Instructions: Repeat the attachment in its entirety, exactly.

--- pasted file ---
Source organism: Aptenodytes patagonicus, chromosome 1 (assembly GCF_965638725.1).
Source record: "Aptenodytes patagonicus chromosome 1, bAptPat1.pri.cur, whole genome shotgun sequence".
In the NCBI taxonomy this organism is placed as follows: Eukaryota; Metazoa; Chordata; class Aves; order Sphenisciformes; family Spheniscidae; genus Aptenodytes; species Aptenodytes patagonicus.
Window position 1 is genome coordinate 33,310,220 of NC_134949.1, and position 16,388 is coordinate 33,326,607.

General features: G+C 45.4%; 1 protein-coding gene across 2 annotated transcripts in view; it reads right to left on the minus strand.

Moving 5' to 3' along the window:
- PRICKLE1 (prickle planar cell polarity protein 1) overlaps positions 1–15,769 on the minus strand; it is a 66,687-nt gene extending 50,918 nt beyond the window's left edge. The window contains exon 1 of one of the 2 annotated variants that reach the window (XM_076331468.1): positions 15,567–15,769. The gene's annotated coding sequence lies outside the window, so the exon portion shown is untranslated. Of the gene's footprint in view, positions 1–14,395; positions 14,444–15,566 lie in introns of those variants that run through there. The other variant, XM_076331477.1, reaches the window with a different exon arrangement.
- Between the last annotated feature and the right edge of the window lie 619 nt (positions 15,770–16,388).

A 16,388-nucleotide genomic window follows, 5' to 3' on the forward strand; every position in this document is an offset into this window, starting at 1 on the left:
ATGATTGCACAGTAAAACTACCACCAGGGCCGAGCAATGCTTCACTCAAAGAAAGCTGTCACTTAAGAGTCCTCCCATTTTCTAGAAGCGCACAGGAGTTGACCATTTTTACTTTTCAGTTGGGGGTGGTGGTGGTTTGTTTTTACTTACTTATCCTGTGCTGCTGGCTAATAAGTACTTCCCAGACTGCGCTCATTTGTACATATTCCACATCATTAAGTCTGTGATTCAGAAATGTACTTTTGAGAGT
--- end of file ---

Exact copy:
Source organism: Aptenodytes patagonicus, chromosome 1 (assembly GCF_965638725.1).
Source record: "Aptenodytes patagonicus chromosome 1, bAptPat1.pri.cur, whole genome shotgun sequence".
In the NCBI taxonomy this organism is placed as follows: Eukaryota; Metazoa; Chordata; class Aves; order Sphenisciformes; family Spheniscidae; genus Aptenodytes; species Aptenodytes patagonicus.
Window position 1 is genome coordinate 33,310,220 of NC_134949.1, and position 16,388 is coordinate 33,326,607.

General features: G+C 45.4%; 1 protein-coding gene across 2 annotated transcripts in view; it reads right to left on the minus strand.

Moving 5' to 3' along the window:
- PRICKLE1 (prickle planar cell polarity protein 1) overlaps positions 1–15,769 on the minus strand; it is a 66,687-nt gene extending 50,918 nt beyond the window's left edge. The window contains exon 1 of one of the 2 annotated variants that reach the window (XM_076331468.1): positions 15,567–15,769. The gene's annotated coding sequence lies outside the window, so the exon portion shown is untranslated. Of the gene's footprint in view, positions 1–14,395; positions 14,444–15,566 lie in introns of those variants that run through there. The other variant, XM_076331477.1, reaches the window with a different exon arrangement.
- Between the last annotated feature and the right edge of the window lie 619 nt (positions 15,770–16,388).

A 16,388-nucleotide genomic window follows, 5' to 3' on the forward strand; every position in this document is an offset into this window, starting at 1 on the left:
ATGATTGCACAGTAAAACTACCACCAGGGCCGAGCAATGCTTCACTCAAAGAAAGCTGTCACTTAAGAGTCCTCCCATTTTCTAGAAGCGCACAGGAGTTGACCATTTTTACTTTTCAGTTGGGGGTGGTGGTGGTTTGTTTTTACTTACTTATCCTGTGCTGCTGGCTAATAAGTACTTCCCAGACTGCGCTCATTTGTACATATTCCACATCATTAAGTCTGTGATTCAGAAATGTACTTTTGAGAGT